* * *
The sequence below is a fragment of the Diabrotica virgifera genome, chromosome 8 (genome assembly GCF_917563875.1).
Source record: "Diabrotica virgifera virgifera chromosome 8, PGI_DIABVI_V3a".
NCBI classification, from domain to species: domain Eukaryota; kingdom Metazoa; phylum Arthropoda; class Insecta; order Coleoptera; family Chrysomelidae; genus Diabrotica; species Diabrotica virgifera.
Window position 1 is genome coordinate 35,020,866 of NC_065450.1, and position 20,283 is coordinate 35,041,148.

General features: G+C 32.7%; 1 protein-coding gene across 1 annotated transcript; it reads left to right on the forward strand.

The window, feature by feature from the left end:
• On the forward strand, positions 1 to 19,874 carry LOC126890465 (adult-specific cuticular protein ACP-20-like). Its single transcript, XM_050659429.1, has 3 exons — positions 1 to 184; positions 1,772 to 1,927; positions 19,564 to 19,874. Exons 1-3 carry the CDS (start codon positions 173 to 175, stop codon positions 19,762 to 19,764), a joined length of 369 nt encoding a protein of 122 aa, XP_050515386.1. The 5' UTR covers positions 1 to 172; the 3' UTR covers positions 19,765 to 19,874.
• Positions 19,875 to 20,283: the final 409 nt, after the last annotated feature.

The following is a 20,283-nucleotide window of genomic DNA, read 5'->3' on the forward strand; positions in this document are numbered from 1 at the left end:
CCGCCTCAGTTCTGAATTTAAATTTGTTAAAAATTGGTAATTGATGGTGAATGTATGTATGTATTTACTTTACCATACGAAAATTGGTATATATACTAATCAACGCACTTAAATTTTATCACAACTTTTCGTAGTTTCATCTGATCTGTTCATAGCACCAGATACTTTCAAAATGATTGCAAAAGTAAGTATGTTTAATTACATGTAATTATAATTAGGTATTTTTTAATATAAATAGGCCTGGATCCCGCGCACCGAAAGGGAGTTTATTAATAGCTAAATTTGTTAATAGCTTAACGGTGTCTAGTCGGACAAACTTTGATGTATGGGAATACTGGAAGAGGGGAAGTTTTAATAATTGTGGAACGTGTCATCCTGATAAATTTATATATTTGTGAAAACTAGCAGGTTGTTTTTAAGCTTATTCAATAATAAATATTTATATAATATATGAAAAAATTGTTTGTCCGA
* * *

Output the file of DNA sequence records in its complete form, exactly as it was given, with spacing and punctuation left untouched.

The sequence below is a fragment of the Diabrotica virgifera genome, chromosome 8 (genome assembly GCF_917563875.1).
Source record: "Diabrotica virgifera virgifera chromosome 8, PGI_DIABVI_V3a".
NCBI classification, from domain to species: domain Eukaryota; kingdom Metazoa; phylum Arthropoda; class Insecta; order Coleoptera; family Chrysomelidae; genus Diabrotica; species Diabrotica virgifera.
Window position 1 is genome coordinate 35,020,866 of NC_065450.1, and position 20,283 is coordinate 35,041,148.

General features: G+C 32.7%; 1 protein-coding gene across 1 annotated transcript; it reads left to right on the forward strand.

The window, feature by feature from the left end:
• On the forward strand, positions 1 to 19,874 carry LOC126890465 (adult-specific cuticular protein ACP-20-like). Its single transcript, XM_050659429.1, has 3 exons — positions 1 to 184; positions 1,772 to 1,927; positions 19,564 to 19,874. Exons 1-3 carry the CDS (start codon positions 173 to 175, stop codon positions 19,762 to 19,764), a joined length of 369 nt encoding a protein of 122 aa, XP_050515386.1. The 5' UTR covers positions 1 to 172; the 3' UTR covers positions 19,765 to 19,874.
• Positions 19,875 to 20,283: the final 409 nt, after the last annotated feature.

The following is a 20,283-nucleotide window of genomic DNA, read 5'->3' on the forward strand; positions in this document are numbered from 1 at the left end:
CCGCCTCAGTTCTGAATTTAAATTTGTTAAAAATTGGTAATTGATGGTGAATGTATGTATGTATTTACTTTACCATACGAAAATTGGTATATATACTAATCAACGCACTTAAATTTTATCACAACTTTTCGTAGTTTCATCTGATCTGTTCATAGCACCAGATACTTTCAAAATGATTGCAAAAGTAAGTATGTTTAATTACATGTAATTATAATTAGGTATTTTTTAATATAAATAGGCCTGGATCCCGCGCACCGAAAGGGAGTTTATTAATAGCTAAATTTGTTAATAGCTTAACGGTGTCTAGTCGGACAAACTTTGATGTATGGGAATACTGGAAGAGGGGAAGTTTTAATAATTGTGGAACGTGTCATCCTGATAAATTTATATATTTGTGAAAACTAGCAGGTTGTTTTTAAGCTTATTCAATAATAAATATTTATATAATATATGAAAAAATTGTTTGTCCGA